Owen: So, the Council was founded in 1987 by Wayne Grudem, and John Piper, and a bunch their friends / scholarly peers. They were responding to trends in evangelicalism that were pushing churches to embrace what’s called egalitarian theology—
—so, the pastorate being open to both men and women / men not being the heads of their homes—so, leadership being open, in both the church and the home, to both men and women. They were saying effectively, “No, this is not biblically true.” Piper, and Grudem, and others rallied a bunch of folks—started this organization. It incorporated in 1988 and has been advocating for biblical gender roles—a biblical view of manhood and womanhood ever since.
Bob: Now, those who would disagree with you, at the Council of Biblical Manhood and Womanhood, would say: “Men and women are equal. They have equal gifting. They have equal responsibilities. They should be able to do in the church and in the home whatever their gifting equips them to do.” How do you respond?
Owen: Yes, we hear that a lot. Men and women, fundamentally, are equal—gloriously equal before the foot of the cross of Jesus Christ. So, we want to be very upfront in saying that—that is a reality of the gospel. When Jesus came, Jesus liberated women.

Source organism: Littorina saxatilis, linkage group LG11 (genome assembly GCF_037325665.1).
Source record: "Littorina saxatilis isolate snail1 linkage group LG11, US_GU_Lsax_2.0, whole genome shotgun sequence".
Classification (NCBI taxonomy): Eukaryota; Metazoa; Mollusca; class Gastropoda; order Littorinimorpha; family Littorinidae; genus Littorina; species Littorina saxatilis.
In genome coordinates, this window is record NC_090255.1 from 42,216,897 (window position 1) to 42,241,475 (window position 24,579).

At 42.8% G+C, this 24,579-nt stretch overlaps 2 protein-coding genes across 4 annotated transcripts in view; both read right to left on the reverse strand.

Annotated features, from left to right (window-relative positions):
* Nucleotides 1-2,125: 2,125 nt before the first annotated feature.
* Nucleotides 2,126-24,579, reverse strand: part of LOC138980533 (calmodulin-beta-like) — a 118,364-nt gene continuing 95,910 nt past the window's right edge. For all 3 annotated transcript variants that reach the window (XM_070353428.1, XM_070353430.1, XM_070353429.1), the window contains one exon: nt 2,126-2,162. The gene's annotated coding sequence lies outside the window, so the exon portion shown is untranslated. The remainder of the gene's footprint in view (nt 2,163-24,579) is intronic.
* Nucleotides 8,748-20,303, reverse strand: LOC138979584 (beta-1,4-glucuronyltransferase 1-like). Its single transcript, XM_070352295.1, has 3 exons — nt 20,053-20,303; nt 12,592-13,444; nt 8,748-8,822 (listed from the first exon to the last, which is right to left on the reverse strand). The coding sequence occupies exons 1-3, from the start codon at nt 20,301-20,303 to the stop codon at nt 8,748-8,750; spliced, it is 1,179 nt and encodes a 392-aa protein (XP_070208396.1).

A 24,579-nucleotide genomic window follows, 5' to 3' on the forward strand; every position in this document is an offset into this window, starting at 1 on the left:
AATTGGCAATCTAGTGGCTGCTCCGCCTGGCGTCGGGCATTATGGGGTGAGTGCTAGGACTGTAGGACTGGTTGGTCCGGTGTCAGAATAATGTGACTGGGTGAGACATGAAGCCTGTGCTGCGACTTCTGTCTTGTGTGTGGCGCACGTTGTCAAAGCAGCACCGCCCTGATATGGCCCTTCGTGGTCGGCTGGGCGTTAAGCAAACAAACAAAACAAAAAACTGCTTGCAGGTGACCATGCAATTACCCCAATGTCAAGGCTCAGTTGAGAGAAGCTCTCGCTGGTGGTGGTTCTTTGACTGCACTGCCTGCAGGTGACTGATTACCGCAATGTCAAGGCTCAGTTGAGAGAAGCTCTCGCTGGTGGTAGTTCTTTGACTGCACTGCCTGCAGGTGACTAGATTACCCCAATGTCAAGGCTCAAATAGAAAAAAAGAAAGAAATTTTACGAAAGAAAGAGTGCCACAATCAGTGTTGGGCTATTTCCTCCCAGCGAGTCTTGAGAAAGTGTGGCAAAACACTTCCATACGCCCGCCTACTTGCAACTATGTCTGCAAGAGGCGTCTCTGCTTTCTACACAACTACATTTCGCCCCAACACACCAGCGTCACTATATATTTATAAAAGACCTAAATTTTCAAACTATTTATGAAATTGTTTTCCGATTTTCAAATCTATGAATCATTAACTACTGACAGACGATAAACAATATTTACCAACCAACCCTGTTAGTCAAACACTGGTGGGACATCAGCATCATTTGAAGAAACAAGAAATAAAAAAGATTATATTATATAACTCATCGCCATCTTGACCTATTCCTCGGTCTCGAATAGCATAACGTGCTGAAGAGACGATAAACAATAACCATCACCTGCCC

Paul liberated women through the gospel; but, fundamentally, the Bible has certain roles that it asks us to play.
For example, we’re not the head of God—God is the head of us. Children are not the head of their parents. The parents are responsible for training them and leading them. In the same way, men are called, by God, in 1 Timothy 2 and other texts, to be pastors and elders in the church. Men are called by texts like Ephesians 5/Colossians 3 to be the head of their home and to sacrificially love and lead their wives.
It is gloriously true, as I’ve said—that we are equal—totally equal. There is no room for patriarchal abuse or something in the church. That’s not biblically-sanctioned at all. But that is not to say that God has not called certain persons to leadership and to certain roles. Christianity does not make us gender neutral blobs—Gospel Teletubbies—it makes us fully-enfranchised men and women.